When is a withdrawal not a withdrawal?

( – promoted by buhdydharma )

When the Democratic Presidential candidate, Barack Obama, declares:

A Responsible, Phased Withdrawal

Barack Obama believes we must be as careful getting out of Iraq as we were careless getting in. Immediately upon taking office, Obama will give his Secretary of Defense and military commanders a new mission in Iraq: ending the war. The removal of our troops will be responsible and phased, directed by military commanders on the ground and done in consultation with the Iraqi government. Military experts believe we can safely redeploy combat brigades from Iraq at a pace of 1 to 2 brigades a month that would remove them in 16 months. That would be the summer of 2010, more than 7 years after the war began.

Oh, you don’t see a problem here?  

Well… onward, through the fog…

You see, the quoted paragraph above proceeds this next paragraph:

Under the Obama plan, a residual force will remain in Iraq and in the region to conduct targeted counter-terrorism missions against al Qaeda in Iraq and to protect American diplomatic and civilian personnel. He will not build permanent bases in Iraq, but will continue efforts to train and support the Iraqi security forces as long as Iraqi leaders move toward political reconciliation and away from sectarianism.

You know, there are times I really get tired of the spinning, which is really nothing more than lying.  Let me dissect the above paragraph to show you what I mean.

a residual force will remain in Iraq and in the region

How much of a “residual force”?  And, where will this “force” be quartered, train, maintain their equipment?  You see, any U.S. forces left in Iraq will, by default, require American military bases to house them — especially if they are conducting missions.

He will not build permanent bases in Iraq

This is laughably obvious; he doesn’t have to build them — they are already built!  This site, which was reviewed just this year (Feb 2008), states:  “In May 2005, United States military forces in Iraq occupied 106 bases, according to a report in the Washington Post.”  No, Obama doesn’t have to build permanent bases; there are as many as 106 bases already in Iraq that our troops occupy already!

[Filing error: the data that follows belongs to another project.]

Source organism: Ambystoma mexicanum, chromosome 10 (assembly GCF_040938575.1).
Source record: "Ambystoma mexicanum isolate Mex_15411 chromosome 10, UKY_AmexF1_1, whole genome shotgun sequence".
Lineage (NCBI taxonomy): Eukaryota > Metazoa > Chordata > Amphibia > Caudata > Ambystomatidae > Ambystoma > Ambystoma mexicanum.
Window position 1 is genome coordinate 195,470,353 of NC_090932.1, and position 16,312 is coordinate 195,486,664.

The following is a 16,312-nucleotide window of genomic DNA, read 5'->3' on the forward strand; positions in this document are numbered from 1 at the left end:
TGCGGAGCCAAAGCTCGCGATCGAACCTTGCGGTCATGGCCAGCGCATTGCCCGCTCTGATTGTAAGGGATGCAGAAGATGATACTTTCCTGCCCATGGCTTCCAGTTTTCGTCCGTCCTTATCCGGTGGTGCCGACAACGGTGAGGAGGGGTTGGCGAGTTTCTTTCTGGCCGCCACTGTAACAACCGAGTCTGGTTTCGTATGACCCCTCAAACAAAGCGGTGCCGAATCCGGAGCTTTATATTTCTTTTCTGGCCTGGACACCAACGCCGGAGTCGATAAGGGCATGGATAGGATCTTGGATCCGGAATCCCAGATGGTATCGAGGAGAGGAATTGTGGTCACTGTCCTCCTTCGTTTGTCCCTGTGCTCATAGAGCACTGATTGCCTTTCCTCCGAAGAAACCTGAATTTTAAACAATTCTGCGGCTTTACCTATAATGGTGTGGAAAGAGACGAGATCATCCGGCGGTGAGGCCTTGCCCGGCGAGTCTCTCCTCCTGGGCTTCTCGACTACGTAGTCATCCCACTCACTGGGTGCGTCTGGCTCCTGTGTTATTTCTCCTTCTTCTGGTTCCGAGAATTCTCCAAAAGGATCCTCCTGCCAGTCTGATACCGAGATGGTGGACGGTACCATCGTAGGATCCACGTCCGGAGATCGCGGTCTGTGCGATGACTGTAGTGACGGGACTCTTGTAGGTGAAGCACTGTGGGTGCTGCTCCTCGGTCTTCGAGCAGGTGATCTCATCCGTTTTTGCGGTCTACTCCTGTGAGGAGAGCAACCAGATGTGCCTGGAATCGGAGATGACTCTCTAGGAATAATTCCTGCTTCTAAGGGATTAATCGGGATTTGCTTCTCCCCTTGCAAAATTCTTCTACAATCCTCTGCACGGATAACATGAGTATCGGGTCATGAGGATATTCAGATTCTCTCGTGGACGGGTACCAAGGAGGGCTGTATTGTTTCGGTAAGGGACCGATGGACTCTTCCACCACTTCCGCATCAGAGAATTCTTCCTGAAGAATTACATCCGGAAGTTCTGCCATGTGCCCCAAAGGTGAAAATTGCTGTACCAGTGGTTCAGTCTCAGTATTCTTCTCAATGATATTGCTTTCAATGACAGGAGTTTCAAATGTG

What will be the “continuing mission” of our forces that are left in Iraq?

conduct targeted counter-terrorism missions against al Qaeda in Iraq and to protect American diplomatic and civilian personnel.

I count three actual missions outlined by Obama;

1) To conduct counter-terrorism missions against Al Qaeda in Iraq.

2) To protect American diplomatic personnel.

3) To protect American civilian personnel.

The first mission isn’t necessary.  As we saw in the Anbar province, the Iraqi’s hold no love for Al Qaeda;

The tribal chiefs in the Iraqi province of Anbar joined forces in September in an attempt to defeat al-Qaeda.

They set up the Salvation Council for Anbar and claim to have reduced the numbers of weapons and foreign fighters coming into the area.

“We are fighting the terrorists because they have caused the violent chaos in the country, the instability. They are killing innocent Iraqis and killing anyone who wants freedom and peace in Iraq,” he explained.

So, if Iraqi’s are willing to fight Al Qaeda, why are American forces required to stay in Iraq to fight Al Qaeda?  

The second mission, the protection of diplomatic personnel, doesn’t require American military bases, nor, large numbers of Marines.  Given the size of the American embassy being constructed in Iraq, any diplomatic protection teams can be housed at the embassy:

The 104-acre complex – the size of about 80 football fields – will include two office buildings, one of them designed for future use as a school, six apartment buildings, a gym, a pool, a food court and its own power generation and water-treatment plants. The average Baghdad home has electricity only four hours a day, according to Bowen’s office.

The current U.S. Embassy in Iraq has nearly 1,000 Americans working there, more than at any other U.S. embassy.

So, we are left with the third mission, the protection of American civilian personnel, to justify leaving American forces in the region.  The question then must be asked, “what personnel?”